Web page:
Miami International Film Festival: A Review of Florence Jaugey's La Yuma

On the surface, this debut feature by writer-director Florence Jaugey is about a girl boxer, Yuma (Alma Blanco), struggling to escape the barrios of Managua. She lives in a concrete-floor shack with her often-absent mother, unemployed pedophilic stepdad, teen junkie brother, and two younger siblings. She loves and protects the children but despises the adults. Meanwhile, outside her home, Yuma's street thug boyfriend, Culebra -- whose name means "snake" -- tries to control her, saying, "Women don't box." But Yuma is wild and tough. She continues training and soon starts an affair with Ernesto, a middle-class journalism student at Universidad Centroamericana.


La Yuma is the first full-length fiction film to emerge from Nicaragua in the past two decades. The problem, though, is that it doesn't dig deeply beneath the surface. Jaugey -- a 50-year-old, French-born but Nicaragua-based filmmaker -- can't decide which story she wants to tell. She fails to fully explore the loaded love triangle of Yuma, Culebra, and Ernesto (or perhaps more important, the triangle of Yuma, Culebra, and boxing). Most of the major characters never evolve beyond mere outlines. And although the film runs only 90 minutes, it becomes entangled in a mess of completely unnecessary subplots and side plots, involving locations such as the circus, a male strip club, and a clothing shop called Ropa USA.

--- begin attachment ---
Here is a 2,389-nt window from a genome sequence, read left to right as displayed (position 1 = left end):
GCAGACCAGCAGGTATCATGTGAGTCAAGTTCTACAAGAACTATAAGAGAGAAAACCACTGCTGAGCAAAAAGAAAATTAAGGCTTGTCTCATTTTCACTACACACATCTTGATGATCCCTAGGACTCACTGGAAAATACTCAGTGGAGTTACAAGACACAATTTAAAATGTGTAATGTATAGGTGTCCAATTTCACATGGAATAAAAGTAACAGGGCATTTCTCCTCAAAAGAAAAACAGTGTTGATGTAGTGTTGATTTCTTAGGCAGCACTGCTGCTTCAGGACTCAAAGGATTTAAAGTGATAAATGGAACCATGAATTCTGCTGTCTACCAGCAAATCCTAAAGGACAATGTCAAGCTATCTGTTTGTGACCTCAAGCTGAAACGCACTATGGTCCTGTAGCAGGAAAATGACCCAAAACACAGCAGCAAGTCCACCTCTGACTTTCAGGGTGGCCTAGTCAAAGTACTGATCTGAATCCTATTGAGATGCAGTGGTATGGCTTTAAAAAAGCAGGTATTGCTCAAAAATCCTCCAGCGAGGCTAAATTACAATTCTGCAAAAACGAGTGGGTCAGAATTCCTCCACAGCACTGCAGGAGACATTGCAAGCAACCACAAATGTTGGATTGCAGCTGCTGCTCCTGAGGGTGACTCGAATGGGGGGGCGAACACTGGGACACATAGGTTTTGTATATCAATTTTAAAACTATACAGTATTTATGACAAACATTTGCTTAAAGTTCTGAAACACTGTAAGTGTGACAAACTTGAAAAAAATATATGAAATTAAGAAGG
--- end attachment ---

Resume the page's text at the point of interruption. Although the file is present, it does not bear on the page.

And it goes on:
There's a simpler, better movie in there somewhere, especially considering Blanco's exceptional lead performance. But, ultimately, Jaugey was unable to find it.

March 7 at 4 p.m., Regal Cinemas South Beach, 1120 Lincoln Rd., Miami Beach; 305-674-6766. March 9 at 7 p.m., Tower Theater, 1508 SW Eighth St., Miami; 305-642-1264.

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